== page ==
Maybe you haven’t felt the urge in a while. Perhaps it just hasn’t felt as good as it used to. It could be stress, or it could be something more. When it comes to boosting your sex drive, the topic may seem a bit taboo to discuss. Regardless, a healthy sex life is important for reducing stress, building a healthy relationship with your partner, and improving overall wellbeing. Diet and exercise offer the best solutions for stimulating sexual desire; yet, a number of herbal tools may also provide support. When […]

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By Dr. Mercola

Potassium is a mineral and an electrolyte that conducts electricity in your body. It plays an important role in heart function, skeletal health, digestion, and muscular function, and is essential for the proper function of all cells, tissues, and organs in your body.1

Despite the fact that potassium is available in many foods, especially fruits and vegetables, only 2 percent of US adults get the recommended daily amount of 4,700 milligrams (mg).2

Importantly, consuming enough potassium-rich food is also important because this nutrient helps offset the hypertensive effects of sodium. Imbalance in your sodium-potassium ratio can not only lead to hypertension (high blood pressure) but may also contribute to a number of other diseases, including heart disease and stroke.

Potassium-Rich Diet Lowers Stroke Risk in Women

Stroke is the number one cause of long-term disability and the fourth leading cause of death in the US.3 The most common type of stroke is called “ischemic stroke,” which results from an obstruction in a blood vessel supplying blood to your brain. Once you suffer a stroke, the damage, should you survive it, can be absolutely devastating.

Thankfully, up to 80 percent of strokes are preventable, and positive lifestyle factors can make a major difference. One factor is your diet, and a potassium-rich diet, in particular.

New research found that women without hypertension who consumed the most potassium (nearly 3,200 mg/day) had a 21 percent reduced risk of stroke. Further, women who consumed the most potassium were 12 percent less likely to suffer from a stroke, and 12 percent less likely to die during the study period, than those who consumed the least.4 According to the study’s lead researcher:5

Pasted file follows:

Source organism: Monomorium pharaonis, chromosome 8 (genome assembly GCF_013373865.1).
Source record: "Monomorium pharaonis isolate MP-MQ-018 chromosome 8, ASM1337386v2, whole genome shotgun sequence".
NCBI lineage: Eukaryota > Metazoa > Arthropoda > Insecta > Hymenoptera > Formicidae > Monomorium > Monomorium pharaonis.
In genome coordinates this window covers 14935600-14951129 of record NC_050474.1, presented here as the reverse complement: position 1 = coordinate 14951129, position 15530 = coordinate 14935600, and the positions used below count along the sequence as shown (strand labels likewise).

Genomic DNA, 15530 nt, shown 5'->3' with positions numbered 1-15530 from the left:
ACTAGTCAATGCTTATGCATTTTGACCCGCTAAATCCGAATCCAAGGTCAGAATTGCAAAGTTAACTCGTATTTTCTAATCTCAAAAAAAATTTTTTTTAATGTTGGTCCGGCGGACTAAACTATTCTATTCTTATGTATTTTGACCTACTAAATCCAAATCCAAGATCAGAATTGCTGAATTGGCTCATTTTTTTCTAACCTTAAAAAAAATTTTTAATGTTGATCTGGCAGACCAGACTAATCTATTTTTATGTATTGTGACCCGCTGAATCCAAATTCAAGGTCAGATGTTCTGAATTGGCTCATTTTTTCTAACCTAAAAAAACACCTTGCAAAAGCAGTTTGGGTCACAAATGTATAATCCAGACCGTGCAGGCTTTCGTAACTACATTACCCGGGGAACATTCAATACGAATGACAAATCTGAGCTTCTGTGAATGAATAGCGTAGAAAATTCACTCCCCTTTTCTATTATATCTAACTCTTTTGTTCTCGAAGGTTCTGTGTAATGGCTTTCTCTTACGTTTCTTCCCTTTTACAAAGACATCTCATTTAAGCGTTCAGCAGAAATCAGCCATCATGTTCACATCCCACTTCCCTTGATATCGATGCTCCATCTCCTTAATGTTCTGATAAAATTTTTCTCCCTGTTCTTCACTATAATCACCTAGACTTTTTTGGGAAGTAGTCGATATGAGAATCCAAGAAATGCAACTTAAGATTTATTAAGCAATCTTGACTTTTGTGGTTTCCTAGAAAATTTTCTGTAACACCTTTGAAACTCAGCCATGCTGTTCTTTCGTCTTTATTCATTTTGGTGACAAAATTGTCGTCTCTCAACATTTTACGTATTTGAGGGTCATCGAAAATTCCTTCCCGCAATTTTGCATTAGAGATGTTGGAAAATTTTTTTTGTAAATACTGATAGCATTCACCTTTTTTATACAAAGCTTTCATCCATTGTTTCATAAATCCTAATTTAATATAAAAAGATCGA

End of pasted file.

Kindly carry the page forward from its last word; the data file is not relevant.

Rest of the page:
Potassium may play a role in improving blood vessel function in our brains. This could allow better oxygenation of our brain tissue, and prevent tissue death that occurs from lack of oxygen to the brain… The effect of potassium consumption on reduced stroke risk could also be due to a better diet overall, though we did not investigate this in our study.”

As mentioned, your body needs potassium to maintain proper pH levels in your body fluids, and it also plays an integral role in regulating your blood pressure, which is a major risk factor for stroke if it becomes elevated and that potassium needs to come from food not from supplements or potassium salt.

Too Much Sodium and Too Little Potassium Is Risky for Your Heart

Excess sodium is often blamed for causing high blood pressure (which in turn elevates your stroke risk). However, potassium deficiency may be more responsible for hypertension than excess sodium.

One four-year long observational study (the Prospective Urban Rural Epidemiology (PURE) study), which included more than 100,000 people in 17 countries, found that while higher sodium levels correlate with an increased risk for high blood pressure, potassium helps offset sodium’s adverse effects.6, 7

In the study, those with the lowest risk for heart problems or death from any cause were consuming three to six grams of sodium a day—far more than US daily recommended limits. So while there is a relationship between sodium and blood pressure, it’s not a linear relationship, and potassium plays a role.

The authors proposed that instead of recommending aggressive sodium reduction across the board, it might be wiser to recommend high-quality diets rich in potassium instead. This, they surmised, might achieve greater public health benefits, including blood-pressure reduction. As noted by one of the researchers, Dr. Martin O’Donnell of McMaster University:8

“Potatoes, bananas, avocados, leafy greens, nuts, apricots, salmon, and mushrooms are high in potassium, and it’s easier for people to add things to their diet than to take away something like salt.”